» Your Farm Insurance Checklist: Reduce Your Liability and Risks with the Right Coverage
June 21, 2016
While many types of insurance policies such as homeowners insurance and auto insurance have become quite standardized, farm insurance policies should be tailored to the unique needs of your farm. This is because of the great variation between farm operations and the breadth of insurance options for agribusiness owners. However, there are several common coverage areas that farm operators should address to avoid any unnecessary risk.
We’ve compiled the following checklist of key farm insurance coverages to help ensure that your farm is adequately protected. Take a moment to review this information, then contact our farm insurance specialists to help you customize your own farm insurance policy.
Farm Liability Coverage
This type of coverage generally includes bodily injury, medical and legal expenses and property damage for activities related to your farm operations. If you’re starting a new farm operation, you may be surprised to know that while a general farm insurance policy includes liability coverage, the liability limits vary, so it’s important to review how much coverage you have and if it’s enough to protect your assets. If you have an established farm it’s equally important to ensure that the liability limits of your policy keep pace with the evolution of your operations.
Farm Personal Property Endorsements
Your farm insurance policy should also cover personal property directly involved in your farming operation. This coverage would typically cover farm machinery and equipment, livestock, and farm products (i.e. seed, silage, animal feed, fertilizers and other farm inputs). In general, you can select broad coverage or choose to schedule individual items with an endorsement or floater added to your general farm insurance policy.
Farm Machinery and Equipment Endorsements
Of the endorsement options mentioned above, coverage for farm machinery and equipment such as tractors, combines, and other major farm machinery assets should be a priority for farmers. This coverage protects you from financial loss related to damage to machinery and equipment due the specific perils covered by your policy.
Livestock Loss and Injury Coverage
If your farm has livestock, you may require an extended policy to protect yourself against their loss or injury. A general farm insurance policy usually includes coverage for the death of livestock in circumstances such as electrocution, drowning, accidental shootings, or wild animal attacks. For farmers with higher value animals such as horses and cattle, coverage for injury or death by other means may require a mortality policy and/or a major medical/surgical policy.
Coverage for Other Farm Assets
While a general farm insurance policy provides good basic protection, it’s rarely all that a farm operator needs to mitigate financial losses and risks. The following are some examples of items that are not usually covered by a standard farm insurance policy:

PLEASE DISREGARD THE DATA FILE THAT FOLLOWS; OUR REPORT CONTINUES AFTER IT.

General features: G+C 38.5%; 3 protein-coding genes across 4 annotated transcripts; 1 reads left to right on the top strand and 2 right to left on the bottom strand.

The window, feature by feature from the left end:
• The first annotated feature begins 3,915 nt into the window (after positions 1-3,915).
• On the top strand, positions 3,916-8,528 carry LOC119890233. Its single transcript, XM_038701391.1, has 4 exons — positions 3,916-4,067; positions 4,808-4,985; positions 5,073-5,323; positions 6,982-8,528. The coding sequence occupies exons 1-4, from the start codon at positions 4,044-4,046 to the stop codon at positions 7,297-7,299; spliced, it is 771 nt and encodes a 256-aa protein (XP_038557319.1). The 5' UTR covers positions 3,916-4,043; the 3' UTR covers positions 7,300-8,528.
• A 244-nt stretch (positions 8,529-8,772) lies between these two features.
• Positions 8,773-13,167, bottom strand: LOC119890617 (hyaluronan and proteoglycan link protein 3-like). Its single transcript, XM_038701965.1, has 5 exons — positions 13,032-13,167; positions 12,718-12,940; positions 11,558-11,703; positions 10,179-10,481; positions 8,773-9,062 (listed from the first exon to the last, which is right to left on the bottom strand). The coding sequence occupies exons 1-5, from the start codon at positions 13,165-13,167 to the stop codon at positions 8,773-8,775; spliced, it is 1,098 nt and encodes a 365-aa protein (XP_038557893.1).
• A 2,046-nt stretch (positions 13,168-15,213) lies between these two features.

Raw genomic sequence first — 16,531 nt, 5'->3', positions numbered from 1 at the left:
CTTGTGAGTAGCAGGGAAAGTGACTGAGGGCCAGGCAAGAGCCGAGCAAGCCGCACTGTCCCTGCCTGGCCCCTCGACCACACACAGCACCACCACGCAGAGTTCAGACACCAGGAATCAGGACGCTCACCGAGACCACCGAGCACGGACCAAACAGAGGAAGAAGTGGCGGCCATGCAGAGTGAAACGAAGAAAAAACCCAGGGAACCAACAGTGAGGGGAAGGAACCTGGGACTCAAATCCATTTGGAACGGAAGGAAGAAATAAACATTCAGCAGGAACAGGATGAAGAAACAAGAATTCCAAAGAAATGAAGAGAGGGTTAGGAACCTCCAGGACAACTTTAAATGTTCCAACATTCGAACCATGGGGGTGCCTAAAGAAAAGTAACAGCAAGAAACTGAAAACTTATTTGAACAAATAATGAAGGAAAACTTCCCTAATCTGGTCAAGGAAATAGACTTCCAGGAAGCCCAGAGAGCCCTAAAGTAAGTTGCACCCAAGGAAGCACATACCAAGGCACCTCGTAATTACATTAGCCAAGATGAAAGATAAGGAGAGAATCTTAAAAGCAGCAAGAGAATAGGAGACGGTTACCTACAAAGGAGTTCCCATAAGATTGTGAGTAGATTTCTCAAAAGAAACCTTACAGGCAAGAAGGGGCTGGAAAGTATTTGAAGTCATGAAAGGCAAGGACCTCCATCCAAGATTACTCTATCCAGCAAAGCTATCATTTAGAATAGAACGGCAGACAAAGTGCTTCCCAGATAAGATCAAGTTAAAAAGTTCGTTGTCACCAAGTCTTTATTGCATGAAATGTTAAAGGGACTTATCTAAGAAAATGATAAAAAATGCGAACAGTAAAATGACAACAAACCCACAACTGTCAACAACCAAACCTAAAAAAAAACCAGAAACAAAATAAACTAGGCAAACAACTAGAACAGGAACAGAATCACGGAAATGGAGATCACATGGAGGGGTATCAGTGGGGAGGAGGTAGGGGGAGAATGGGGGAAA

- Seeds that are planted and feed, grain and other crops that are growing on your property are not protected from natural disasters by general farm insurance (although they are usually protected against lightning, fires, vandalism, and other malicious acts). Crop insurance is needed to protect crops from natural disasters such as droughts and hail.
- Here’s another surprising fact: fencing is not usually covered by standard farm insurance policies. If your farm has a lot of fencing or it’s made of very costly materials, you may want to consider additional insurance to protect yourself against the financial costs associated with replacing it should it be damaged.
- One of the many reasons that you should work with a qualified insurance agent specializing in farm insurance is that most farm insurance policies do not cover a farm’s most important and highest value assets such as machinery and buildings for any and all damage or losses. They only cover losses due to a very specific list of perils. For example, losses due to fires or equipment malfunctions may be excluded if you don’t meet the very specific requirements in your policy. This is why it’s so important to review exactly what coverage you have for your farm structures, equipment and liability thoroughly and with the help of an insurance professional.
Were you able to check off all of the items on this farm insurance checklist? If not, or if you have any questions related to the liabilities and risks inherent in farm operations, let’s talk! Contact our farm insurance team today.
Adrian: 517.265.7000 | Ann Arbor: 734.971.1000 | Cassopolis: 269.445.2425 | Howell: 517.546.6350
About the Author
David Halsey, of Adrian, has been with Kemner Iott Benz for over 30 years specializing in helping farmers protect their assets and develop risk management strategies to avoid losses. As a local farmer, David understands the unique challenges farmers face and can recommend the proper coverage to avoid financial loss. David works alongside his wife, Paula, and kids on their family farm in Madison Township raising beef cattle, row crop, and forage products.
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